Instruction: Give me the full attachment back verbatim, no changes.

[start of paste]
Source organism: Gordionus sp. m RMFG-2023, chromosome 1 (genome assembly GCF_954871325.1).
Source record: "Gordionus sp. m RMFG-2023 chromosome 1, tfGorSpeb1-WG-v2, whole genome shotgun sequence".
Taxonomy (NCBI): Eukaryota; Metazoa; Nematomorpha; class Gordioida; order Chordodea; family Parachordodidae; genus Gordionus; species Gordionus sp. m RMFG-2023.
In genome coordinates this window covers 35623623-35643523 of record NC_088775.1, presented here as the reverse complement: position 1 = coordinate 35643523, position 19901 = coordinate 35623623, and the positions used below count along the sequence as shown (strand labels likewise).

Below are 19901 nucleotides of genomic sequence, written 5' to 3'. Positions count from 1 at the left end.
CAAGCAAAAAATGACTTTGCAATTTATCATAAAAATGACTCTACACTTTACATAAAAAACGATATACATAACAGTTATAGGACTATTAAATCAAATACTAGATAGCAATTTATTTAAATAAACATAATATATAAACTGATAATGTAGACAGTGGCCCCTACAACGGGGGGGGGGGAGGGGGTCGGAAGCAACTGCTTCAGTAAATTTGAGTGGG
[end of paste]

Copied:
Source organism: Gordionus sp. m RMFG-2023, chromosome 1 (genome assembly GCF_954871325.1).
Source record: "Gordionus sp. m RMFG-2023 chromosome 1, tfGorSpeb1-WG-v2, whole genome shotgun sequence".
Taxonomy (NCBI): Eukaryota; Metazoa; Nematomorpha; class Gordioida; order Chordodea; family Parachordodidae; genus Gordionus; species Gordionus sp. m RMFG-2023.
In genome coordinates this window covers 35623623-35643523 of record NC_088775.1, presented here as the reverse complement: position 1 = coordinate 35643523, position 19901 = coordinate 35623623, and the positions used below count along the sequence as shown (strand labels likewise).

Below are 19901 nucleotides of genomic sequence, written 5' to 3'. Positions count from 1 at the left end.
CAAGCAAAAAATGACTTTGCAATTTATCATAAAAATGACTCTACACTTTACATAAAAAACGATATACATAACAGTTATAGGACTATTAAATCAAATACTAGATAGCAATTTATTTAAATAAACATAATATATAAACTGATAATGTAGACAGTGGCCCCTACAACGGGGGGGGGGGAGGGGGTCGGAAGCAACTGCTTCAGTAAATTTGAGTGGG